Have you ever played with one of those “connect the dots” books? You look at a page full of little dots and think, this could never make a coherent picture, and yet after you start to draw the lines, things suddenly begin to make sense; things start to come into focus. You could never look at one of those dot covered pages and see a complete picture, but the picture is there. I have found the same to be true with horses; when you connect the dots you can fix horse training problems.
Sometimes all that we can focus on is what we want our horse to be or to do in the endgame, but all that we see is a jumble of dots that don’t make sense, and therefore we don’t know how to get to where we want to be; all that it takes, though, is a patient and methodical connecting of the dots to reveal what was there all along.
Real World Horse Training Problem
So, how does this apply to you and your horse? It’s a little vague, right? Well, let me tell you a little story about an experience I had as a younger rider and see if that clears things up. When I was about twenty years old, I bought my first “baby” – well, she was about a year and a half old and looked like a miniature tank, but she was a baby none the less. I tacked all my hopes and show dreams on this little bay filly, who was pretty as a picture and sweet as a puppy dog when I first went out to meet her. The next six months I basically just let her be in the pasture, pulled her out and did some light ground work, but nothing super in depth. I talked to my trainer, where I planned to send her to get started, and set a date to drive her there.
The date came and…my little dream horse wouldn’t get into the horse trailer. It was a rookie mistake of me to not work with her on “trailering” when I got her, but I honestly just figured it was something that I could work out with a few training sessions. Well, I tried everything…I tried coaxing, I tried muscling, I tried begging and pleading, I even went the old route of trying to feed her in the horse trailer, but nothing worked. Eventually, I was at an impasse…but a strange thing happened, a little voice in my head told me to start this filly myself; to gain her trust, establish my dominance, and everything would work out.
So, I switched gears. I had worked with young horses before, had ridden a lot of “greenies”, worked with and under a lot of trainers, and I knew “what to do”, but this was the first time I would be doing it completely by myself. I pulled out the long lines, got her accustomed to ground driving, introduced her to the saddle, and even drove her out on the trails a little bit. This little filly was strong willed as they come, but whenever she challenged me, I just kept my cool and stayed the course, until, eventually, about a month and a half later, I was ready to ride her…and I did. She never bucked with me, never reared, and she never panicked or bolted. I connected the dots and had a pretty little picture coming along.
Another month or two went by, and we were walking, trotting and cantering, learning some leg yielding, etc., and I decided it was time to try that whole “trailer” thing again. So, one morning I walked my (now started) little mare up to the trailer. She stopped and looked at me a few times, tried backing off and I just kept my cool and maintained a dominant and focused attitude, and after about ten minutes, my little mare jumped into the trailer. I was floored…it had to be a fluke, so I backed her out, walked her away from the trailer and came back again; the same thing happened, she got right into the trailer. The next day I hooked the trailer up to the truck and put her in it and we took a little drive down the road and back; she handled it quietly. I couldn’t quite figure out what had happened at the time, but I was happy that it had happened.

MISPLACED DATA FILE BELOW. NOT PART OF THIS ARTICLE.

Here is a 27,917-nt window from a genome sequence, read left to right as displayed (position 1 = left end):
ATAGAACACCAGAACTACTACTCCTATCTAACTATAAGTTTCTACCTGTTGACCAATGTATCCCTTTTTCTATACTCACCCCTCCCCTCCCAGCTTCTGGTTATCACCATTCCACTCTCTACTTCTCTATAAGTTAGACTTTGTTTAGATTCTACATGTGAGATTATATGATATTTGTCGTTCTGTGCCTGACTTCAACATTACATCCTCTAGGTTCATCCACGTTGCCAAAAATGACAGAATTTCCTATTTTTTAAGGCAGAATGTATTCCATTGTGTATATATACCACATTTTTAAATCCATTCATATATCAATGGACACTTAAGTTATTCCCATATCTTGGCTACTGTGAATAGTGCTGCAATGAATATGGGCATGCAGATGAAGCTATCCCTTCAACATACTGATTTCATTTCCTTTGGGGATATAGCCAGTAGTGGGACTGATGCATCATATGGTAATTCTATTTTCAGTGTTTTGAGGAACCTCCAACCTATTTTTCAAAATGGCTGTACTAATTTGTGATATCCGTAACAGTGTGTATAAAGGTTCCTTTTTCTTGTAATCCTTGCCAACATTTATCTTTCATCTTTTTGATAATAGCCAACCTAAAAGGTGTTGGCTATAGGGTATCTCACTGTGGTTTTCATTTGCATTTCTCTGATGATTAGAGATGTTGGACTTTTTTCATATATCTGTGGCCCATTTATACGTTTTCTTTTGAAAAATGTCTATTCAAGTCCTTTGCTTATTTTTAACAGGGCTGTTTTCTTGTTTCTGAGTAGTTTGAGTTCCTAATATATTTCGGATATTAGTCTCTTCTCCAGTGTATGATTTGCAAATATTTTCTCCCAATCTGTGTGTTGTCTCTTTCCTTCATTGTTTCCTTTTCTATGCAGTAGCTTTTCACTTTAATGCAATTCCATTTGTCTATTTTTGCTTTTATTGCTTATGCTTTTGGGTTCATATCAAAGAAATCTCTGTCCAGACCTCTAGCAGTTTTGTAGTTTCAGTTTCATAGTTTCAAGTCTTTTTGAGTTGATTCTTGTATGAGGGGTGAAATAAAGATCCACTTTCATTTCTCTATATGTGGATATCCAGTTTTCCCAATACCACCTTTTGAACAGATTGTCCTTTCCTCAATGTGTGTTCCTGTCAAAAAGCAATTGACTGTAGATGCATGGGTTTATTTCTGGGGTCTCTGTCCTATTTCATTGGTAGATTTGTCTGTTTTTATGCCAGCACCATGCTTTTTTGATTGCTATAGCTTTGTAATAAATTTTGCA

Connecting the Dots and Fixing Horse Training Problems
It took me years – and working with many more green and baby horses – to understand what was really going on in those first few months with my little mare. I was so focused on the “bigger picture” of what she was going to be, that I had forgotten that each dot needed to be connected to create the picture in my head – it doesn’t just happen. By starting the mare myself, I established myself as the “alpha”, she learned manners, and together we created a relationship of mutual trust and “give and take”. I had a “surface problem” – sort of like a symptom of a deeper illness. Instead of focusing all of my attention on the “surface problem”, I got to the root of the “illness” and cured that, which in turn allowed me to alleviate the symptoms.
I’ve applied this lesson I learned in many different situations over the years. If someone has a horse that just won’t pick up the left lead, for instance, it’s not a “left lead” problem, but likely something deeper having to do with balance, cues, aides, etc., and once we fix those things, the “lead problem” sorts itself out.
If I’m having trouble with a certain maneuver, I won’t simply keep asking for that maneuver over and over until I get into a fight, I’ll backtrack and try to figure out where the dots became unconnected and reconnect them. It takes patience and being able to both look at the bigger picture and focus on the little pieces of that picture individually at the very same time.
So, the next time that you get into a jam with your horse, think about those “connect the dots” puzzles; don’t focus on trying to figure out the endgame, instead start at the beginning and “connect the dots” until you’ve found the solution to your problem.